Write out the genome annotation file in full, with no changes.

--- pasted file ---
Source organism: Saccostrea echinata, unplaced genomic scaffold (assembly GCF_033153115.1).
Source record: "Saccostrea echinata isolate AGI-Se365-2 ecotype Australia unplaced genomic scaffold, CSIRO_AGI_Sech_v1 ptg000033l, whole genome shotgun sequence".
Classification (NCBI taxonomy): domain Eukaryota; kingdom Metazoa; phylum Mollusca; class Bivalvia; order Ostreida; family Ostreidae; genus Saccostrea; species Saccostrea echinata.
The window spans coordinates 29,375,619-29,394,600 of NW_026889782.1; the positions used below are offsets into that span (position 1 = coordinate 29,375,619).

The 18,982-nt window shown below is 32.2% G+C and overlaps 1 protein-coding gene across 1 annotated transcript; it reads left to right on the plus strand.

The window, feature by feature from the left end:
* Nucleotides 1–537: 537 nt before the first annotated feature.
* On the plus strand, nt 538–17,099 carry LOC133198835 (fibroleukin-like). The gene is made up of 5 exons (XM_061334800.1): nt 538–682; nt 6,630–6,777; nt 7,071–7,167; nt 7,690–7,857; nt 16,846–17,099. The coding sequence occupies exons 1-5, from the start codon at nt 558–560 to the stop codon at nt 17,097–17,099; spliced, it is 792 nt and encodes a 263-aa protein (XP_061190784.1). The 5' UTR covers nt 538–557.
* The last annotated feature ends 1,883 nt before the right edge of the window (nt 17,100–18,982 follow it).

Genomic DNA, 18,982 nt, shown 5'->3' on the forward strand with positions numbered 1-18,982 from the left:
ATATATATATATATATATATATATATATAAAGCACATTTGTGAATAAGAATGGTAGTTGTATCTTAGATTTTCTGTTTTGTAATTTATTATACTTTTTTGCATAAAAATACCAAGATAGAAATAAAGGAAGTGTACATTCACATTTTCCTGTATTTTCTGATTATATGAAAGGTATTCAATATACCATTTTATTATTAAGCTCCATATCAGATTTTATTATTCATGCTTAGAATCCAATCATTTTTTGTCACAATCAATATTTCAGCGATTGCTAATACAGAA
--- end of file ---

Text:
Source organism: Saccostrea echinata, unplaced genomic scaffold (assembly GCF_033153115.1).
Source record: "Saccostrea echinata isolate AGI-Se365-2 ecotype Australia unplaced genomic scaffold, CSIRO_AGI_Sech_v1 ptg000033l, whole genome shotgun sequence".
Classification (NCBI taxonomy): domain Eukaryota; kingdom Metazoa; phylum Mollusca; class Bivalvia; order Ostreida; family Ostreidae; genus Saccostrea; species Saccostrea echinata.
The window spans coordinates 29,375,619-29,394,600 of NW_026889782.1; the positions used below are offsets into that span (position 1 = coordinate 29,375,619).

The 18,982-nt window shown below is 32.2% G+C and overlaps 1 protein-coding gene across 1 annotated transcript; it reads left to right on the plus strand.

The window, feature by feature from the left end:
* Nucleotides 1–537: 537 nt before the first annotated feature.
* On the plus strand, nt 538–17,099 carry LOC133198835 (fibroleukin-like). The gene is made up of 5 exons (XM_061334800.1): nt 538–682; nt 6,630–6,777; nt 7,071–7,167; nt 7,690–7,857; nt 16,846–17,099. The coding sequence occupies exons 1-5, from the start codon at nt 558–560 to the stop codon at nt 17,097–17,099; spliced, it is 792 nt and encodes a 263-aa protein (XP_061190784.1). The 5' UTR covers nt 538–557.
* The last annotated feature ends 1,883 nt before the right edge of the window (nt 17,100–18,982 follow it).

Genomic DNA, 18,982 nt, shown 5'->3' on the forward strand with positions numbered 1-18,982 from the left:
ATATATATATATATATATATATATATATAAAGCACATTTGTGAATAAGAATGGTAGTTGTATCTTAGATTTTCTGTTTTGTAATTTATTATACTTTTTTGCATAAAAATACCAAGATAGAAATAAAGGAAGTGTACATTCACATTTTCCTGTATTTTCTGATTATATGAAAGGTATTCAATATACCATTTTATTATTAAGCTCCATATCAGATTTTATTATTCATGCTTAGAATCCAATCATTTTTTGTCACAATCAATATTTCAGCGATTGCTAATACAGAA